Definite Link Between Tobacco and Oral Cancer
Tobacco and Healthy Teeth Do Not Mix!
Warnakulassuriya S, Sutherland G, and Scully C
Oral Oncology[2005, 41(3):244-260]
Tobacco dependence is recognized as a life-threatening disorder with serious oral health consequences which responds to treatment in the form of behavioral support and medication. While cigarette smoking is the most hazardous and prevalent form of tobacco use in the west, consideration also needs to be given to other forms such as bidi smoking in India, reverse smoking by several rural populations and use of snuff and chewing tobacco. The evidence that the use of tobacco is the major risk factor for oral cancer and potentially malignant lesions of the mouth is clear. Counseling to quit smoking is not applied in a systematic or frequent manner to people presenting with potentially malignant lesions of the oral cavity. This review makes recommendations for interventions by health professionals to encourage and aid cessation of tobacco use as a part of prevention of oral cancer.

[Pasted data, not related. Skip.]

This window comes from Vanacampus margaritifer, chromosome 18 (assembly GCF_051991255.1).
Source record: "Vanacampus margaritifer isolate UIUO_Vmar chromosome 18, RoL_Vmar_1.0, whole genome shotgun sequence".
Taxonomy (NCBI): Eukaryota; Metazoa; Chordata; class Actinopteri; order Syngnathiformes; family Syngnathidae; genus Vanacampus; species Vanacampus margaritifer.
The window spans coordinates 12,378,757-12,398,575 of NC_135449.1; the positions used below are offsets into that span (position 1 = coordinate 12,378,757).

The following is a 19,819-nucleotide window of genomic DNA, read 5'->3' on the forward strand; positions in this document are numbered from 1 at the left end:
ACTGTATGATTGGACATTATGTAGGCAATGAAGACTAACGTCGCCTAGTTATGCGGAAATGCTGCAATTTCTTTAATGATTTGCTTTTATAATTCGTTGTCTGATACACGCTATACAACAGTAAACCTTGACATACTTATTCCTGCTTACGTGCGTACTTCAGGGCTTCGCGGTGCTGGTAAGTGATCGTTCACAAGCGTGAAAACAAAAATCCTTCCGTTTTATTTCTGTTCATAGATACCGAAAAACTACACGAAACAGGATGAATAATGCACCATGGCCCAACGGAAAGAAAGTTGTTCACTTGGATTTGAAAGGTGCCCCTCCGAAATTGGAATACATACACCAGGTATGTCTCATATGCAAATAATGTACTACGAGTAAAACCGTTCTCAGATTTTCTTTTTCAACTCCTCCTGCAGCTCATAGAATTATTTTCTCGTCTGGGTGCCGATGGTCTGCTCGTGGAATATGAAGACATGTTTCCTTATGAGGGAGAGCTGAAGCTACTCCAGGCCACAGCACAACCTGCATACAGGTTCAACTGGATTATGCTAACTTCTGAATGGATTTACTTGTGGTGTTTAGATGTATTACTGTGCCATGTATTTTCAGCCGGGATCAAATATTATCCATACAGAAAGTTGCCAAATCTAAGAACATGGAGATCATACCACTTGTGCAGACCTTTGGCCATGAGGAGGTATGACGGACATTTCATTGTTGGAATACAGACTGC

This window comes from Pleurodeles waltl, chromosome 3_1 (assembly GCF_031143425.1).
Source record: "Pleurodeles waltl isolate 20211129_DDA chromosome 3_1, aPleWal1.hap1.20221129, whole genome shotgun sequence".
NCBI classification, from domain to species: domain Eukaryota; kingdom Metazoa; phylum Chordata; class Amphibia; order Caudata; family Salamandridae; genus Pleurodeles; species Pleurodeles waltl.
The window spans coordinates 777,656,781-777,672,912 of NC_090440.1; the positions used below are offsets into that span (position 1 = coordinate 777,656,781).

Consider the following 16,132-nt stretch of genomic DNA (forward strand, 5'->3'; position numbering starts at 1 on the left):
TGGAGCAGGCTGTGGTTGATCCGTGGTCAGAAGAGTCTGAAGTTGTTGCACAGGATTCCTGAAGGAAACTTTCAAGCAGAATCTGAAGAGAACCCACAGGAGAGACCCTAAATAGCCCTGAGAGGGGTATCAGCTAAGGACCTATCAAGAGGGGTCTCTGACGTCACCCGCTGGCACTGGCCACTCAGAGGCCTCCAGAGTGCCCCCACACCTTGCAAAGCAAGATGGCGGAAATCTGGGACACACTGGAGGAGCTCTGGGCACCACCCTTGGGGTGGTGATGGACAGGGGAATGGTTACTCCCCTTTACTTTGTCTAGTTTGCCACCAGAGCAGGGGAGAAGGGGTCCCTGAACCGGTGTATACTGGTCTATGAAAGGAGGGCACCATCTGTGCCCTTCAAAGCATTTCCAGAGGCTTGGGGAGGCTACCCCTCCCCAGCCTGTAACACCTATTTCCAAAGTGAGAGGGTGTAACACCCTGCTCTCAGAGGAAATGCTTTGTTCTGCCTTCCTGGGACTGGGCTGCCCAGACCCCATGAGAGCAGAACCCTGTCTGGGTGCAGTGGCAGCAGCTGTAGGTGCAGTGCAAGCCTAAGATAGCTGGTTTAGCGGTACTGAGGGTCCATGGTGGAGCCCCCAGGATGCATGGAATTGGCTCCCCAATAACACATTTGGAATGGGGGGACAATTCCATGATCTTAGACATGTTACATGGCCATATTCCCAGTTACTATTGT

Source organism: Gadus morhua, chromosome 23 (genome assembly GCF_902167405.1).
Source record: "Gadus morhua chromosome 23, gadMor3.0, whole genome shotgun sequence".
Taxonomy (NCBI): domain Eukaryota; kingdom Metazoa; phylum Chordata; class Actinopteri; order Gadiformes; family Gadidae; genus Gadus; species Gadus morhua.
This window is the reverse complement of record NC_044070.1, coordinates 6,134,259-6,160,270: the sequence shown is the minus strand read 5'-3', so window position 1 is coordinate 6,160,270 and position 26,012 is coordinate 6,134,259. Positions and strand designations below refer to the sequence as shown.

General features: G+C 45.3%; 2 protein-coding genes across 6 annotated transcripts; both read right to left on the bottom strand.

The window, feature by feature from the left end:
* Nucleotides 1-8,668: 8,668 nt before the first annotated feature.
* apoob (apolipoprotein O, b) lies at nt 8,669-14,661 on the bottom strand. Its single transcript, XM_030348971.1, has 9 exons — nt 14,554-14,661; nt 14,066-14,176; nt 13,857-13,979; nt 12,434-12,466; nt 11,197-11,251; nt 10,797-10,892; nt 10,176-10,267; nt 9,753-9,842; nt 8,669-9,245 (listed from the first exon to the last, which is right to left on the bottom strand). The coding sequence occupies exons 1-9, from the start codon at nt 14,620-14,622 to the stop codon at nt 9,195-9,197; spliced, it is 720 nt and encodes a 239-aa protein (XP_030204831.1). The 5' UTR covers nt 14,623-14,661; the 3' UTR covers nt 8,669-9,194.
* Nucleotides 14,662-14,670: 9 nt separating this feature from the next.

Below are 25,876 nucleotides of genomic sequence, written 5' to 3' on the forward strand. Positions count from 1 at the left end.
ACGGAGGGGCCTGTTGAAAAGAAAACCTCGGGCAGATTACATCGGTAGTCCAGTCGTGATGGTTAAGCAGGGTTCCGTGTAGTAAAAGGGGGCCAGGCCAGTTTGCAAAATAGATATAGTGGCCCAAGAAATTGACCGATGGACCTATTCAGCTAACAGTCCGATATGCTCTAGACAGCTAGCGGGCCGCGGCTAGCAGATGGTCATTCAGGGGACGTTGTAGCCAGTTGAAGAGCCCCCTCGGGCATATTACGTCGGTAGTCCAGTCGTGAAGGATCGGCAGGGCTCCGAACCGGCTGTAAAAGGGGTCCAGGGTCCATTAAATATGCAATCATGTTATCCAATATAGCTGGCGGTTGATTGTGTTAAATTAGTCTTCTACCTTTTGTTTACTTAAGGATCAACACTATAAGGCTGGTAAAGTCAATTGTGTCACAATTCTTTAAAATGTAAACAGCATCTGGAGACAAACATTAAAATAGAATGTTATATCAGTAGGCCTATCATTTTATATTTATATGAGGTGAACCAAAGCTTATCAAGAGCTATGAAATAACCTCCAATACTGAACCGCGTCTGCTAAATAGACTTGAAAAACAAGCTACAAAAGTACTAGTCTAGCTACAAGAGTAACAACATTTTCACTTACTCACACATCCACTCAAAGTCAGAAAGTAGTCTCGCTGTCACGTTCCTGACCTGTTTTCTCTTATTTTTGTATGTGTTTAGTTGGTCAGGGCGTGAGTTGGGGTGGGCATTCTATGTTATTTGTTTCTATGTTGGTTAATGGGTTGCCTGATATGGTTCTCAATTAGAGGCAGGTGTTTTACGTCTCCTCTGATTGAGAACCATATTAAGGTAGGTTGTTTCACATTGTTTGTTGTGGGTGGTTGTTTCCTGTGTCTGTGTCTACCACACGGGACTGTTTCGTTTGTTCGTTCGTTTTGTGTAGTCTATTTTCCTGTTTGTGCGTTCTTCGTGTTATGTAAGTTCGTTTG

|We are referring to any and all tobacco products, but especially cigarettes since they are the most used. It is well-known that cigarettes cause bad breath or halitosis, but most importantly, excessive long-term use can lead to both oral and throat cancer. The hacking cough comes from the damage to the filia which move the mucous from the respiratory track to be excreted. The damage done by the cigarettes impugns this process and leads to many other illnesses. Other ailments include failure of dental implants (or the dentist’s refusal to perform the procedure due to increased chance of failure), staining of teeth, excessive build up of bacterial plaque and tartar, gum disease, bone loss around teeth, precancerous white patches (leukoplakia), black hairy tongue, decreased sense of taste and smell, and delayed healing for extractions or any type of oral surgery.Smokeless tobacco, in additon to all the above, usually contains sugar and causes decay. Tobacco products as a whole affect the periodontal ligament (the attachment of the bone and gums to the tooth) by causing vasoconstriction which lessens the blood supply to the area. This causes gum disease as well as bone loss, exposing the roots of the teeth which are not covered with the defensive and hard enamel. This almost always results in decay at the gum line.Eliminating tobacco products can greatly reduce serious risks to your oral health. A smoker’s risk of developing gum disease and cancer of the throat, gums, lips, and tongue, is six times greater than a non-smoker. Approximately 40% of patients with any type of oral cancer will redevelop the cancer if they do not break the tobacco habit. This rate is about 8 times higher than a non-smoker.The World Health Organizatioin (WHO) flatly states that tobacco is a risk factor for oral cancer, oral cancer recurrence, adult periodontal disease, and one of the causes of congenital defects in children such as cleft lip and palate. Tobacco suppresses the immune system’s response to oral infection, compromises healing following oral surgery or accidental wounding, promotes periodontal degeneration in diabetics and adversely affects the cardiovascular system. Moreover, tobacco greatly increases these risks when used in combination with alcohol. Most oral consequences of tobacco use impair quality of life, be that as simple as halitosis, as complex as birth defects, as common as periodontal disease, or as troublesome as complications during wound healing.Nicotine gum and patches, as well as certain medications such as Zyban, are aids in eliminating this habit. It is also said that acupuncture or hypnosis may be of help. Just remember that all tobacco products are an affront to your health.Today’s DentistAmerican Dental Association-Life Member, Emeritus Fellow of Academy of General Dentistry, American Academy of Implant Dentistry|